I get this question in various forms.
“Should I wait to buy in the spring?”
“I heard the winter is dead.”
“I heard in the summer no one is around.”
“I heard August is the quietest month.”
“I heard before the holidays is quiet.”
Let’s bust some myths over here.
In Brooklyn, where I work, the market is not cyclical. In my professional opinion, I do not see more homes on the market at certain times of the year.
General Market Patterns?
These are the patterns I do see: if the sellers are moving to Lakewood with school-aged kids, they generally put their homes on the market somewhere between November to January. There are certainly late-bloomers who put their homes up Purim-Pesach time, which is a busy and hectic time in general. Then they are pressured to close before Shavuot. It is very tight then and it’s difficult to get top dollar. There’s a lot of needless pressure.
But in general, it’s always a good time to sell.
Those of you who want to sell or buy by June should get your act together now. It is the beginning of spring and it takes time to find or sell your home. So, start the process now, before it’s too late.
I do see buyers come out after winter break or any major holiday. I think this is because those are times when you have just spent time with family. And you’ve gone to your aunt for lunch and a cousin for another seuda and you have gone to a Hanukah party at a sister’s. During winter break, everyone is talking about who bought a home, who closed, who’s doing construction. People start getting in the mood and thinking, “Hmm… maybe I can do it too.”
Also, that’s a time when people bring up the topic to their parents or in-laws and ask if they would be able to help out a bit.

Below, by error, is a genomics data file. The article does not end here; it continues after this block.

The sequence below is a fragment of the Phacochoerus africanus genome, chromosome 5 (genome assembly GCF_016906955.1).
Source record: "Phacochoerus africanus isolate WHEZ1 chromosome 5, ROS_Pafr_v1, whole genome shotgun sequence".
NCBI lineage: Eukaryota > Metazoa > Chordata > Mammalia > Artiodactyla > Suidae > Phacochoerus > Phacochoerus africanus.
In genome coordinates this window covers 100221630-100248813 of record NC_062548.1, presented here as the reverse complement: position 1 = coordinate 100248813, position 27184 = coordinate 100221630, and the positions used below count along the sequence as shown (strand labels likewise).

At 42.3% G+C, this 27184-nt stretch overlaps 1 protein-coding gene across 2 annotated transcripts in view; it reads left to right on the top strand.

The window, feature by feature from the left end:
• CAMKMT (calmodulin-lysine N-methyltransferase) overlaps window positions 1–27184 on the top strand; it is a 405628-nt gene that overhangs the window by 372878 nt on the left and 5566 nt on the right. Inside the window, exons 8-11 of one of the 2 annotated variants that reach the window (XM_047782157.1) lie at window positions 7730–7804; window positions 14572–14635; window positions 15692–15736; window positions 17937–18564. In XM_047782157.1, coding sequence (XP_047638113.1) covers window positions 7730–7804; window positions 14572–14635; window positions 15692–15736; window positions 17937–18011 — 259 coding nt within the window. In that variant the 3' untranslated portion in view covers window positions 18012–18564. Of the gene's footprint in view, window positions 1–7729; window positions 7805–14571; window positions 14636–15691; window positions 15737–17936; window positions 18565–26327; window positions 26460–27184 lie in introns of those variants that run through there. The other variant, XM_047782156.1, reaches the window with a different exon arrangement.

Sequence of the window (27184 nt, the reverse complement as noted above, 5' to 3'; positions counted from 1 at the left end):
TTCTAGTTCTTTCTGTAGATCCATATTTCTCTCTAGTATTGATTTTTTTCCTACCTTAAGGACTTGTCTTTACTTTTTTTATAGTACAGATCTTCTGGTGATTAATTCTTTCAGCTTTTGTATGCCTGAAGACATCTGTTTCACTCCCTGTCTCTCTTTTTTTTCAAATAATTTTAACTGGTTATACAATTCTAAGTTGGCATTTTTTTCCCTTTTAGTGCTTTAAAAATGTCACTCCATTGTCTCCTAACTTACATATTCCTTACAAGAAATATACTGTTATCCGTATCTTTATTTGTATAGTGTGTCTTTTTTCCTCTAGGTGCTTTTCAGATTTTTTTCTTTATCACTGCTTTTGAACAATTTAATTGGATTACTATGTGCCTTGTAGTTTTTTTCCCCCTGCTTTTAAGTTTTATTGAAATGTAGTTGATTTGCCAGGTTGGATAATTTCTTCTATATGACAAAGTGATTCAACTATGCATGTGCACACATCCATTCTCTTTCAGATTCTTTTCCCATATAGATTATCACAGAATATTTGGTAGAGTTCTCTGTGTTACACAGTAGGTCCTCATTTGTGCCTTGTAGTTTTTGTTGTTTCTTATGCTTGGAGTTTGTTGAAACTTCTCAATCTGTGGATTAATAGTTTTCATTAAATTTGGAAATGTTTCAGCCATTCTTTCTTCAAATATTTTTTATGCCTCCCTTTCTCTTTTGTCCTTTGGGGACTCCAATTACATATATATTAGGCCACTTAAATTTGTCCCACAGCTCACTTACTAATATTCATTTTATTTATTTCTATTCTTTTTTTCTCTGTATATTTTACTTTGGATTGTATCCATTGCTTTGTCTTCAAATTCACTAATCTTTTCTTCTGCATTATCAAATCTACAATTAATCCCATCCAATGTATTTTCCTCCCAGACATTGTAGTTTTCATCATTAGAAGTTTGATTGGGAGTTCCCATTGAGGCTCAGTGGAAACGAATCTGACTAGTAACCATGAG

But there are always buyers looking. Don’t judge so much on these patterns.
Putting a home on the market within a week of a holiday is kind of tough. I try not to launch any new listings within 10 days of a holiday because people are tied up and busy with the holiday prep. Not many people have the time to browse through new listings, and if they do see a listing that look like it might be right for them, they do not necessarily have the headspace to follow up on it.
What About Covid?
Another question that comes up a lot is, is it a good time to buy because of Covid?
If you asked me last March I would have answered, “No one knows what tomorrow will bring.” And that is still my answer. We’re dealing with an unknown entity and the effect on the market is still unclear.
But as of now, interest rates have been extremely low, which has been driving new people to buy. Renters who have been paying enormous amounts to their landlords start thinking that perhaps instead of paying their landlord’s mortgage they should pay their own.
As of the writing of this article the average interest rates are 2.625 percent according to Freddie Mac. Not long ago, in March of 2018, interest rates were 4.44 percent.
I do see a lot of vacant rentals on the market. Another reason why they are vacant is because landlords are wary of taking on new tenants now. Some people cannot pay their rent and many courts are still closed, so it is very difficult to evict a tenant now. Therefore, many landlords prefer to leave their properties vacant.
In addition, many young couples have been moving to Deal, even just to try it out for a year. And there goes a whole chunk of potential renters in Brooklyn.
And there you have it! That’s the market in 700 words. But keep in mind, the market in Brooklyn is not cyclical, the trends I see may not always be there, and things are constantly changing. Definitely don’t take myths at face value and speak to a broker who knows the neighborhood.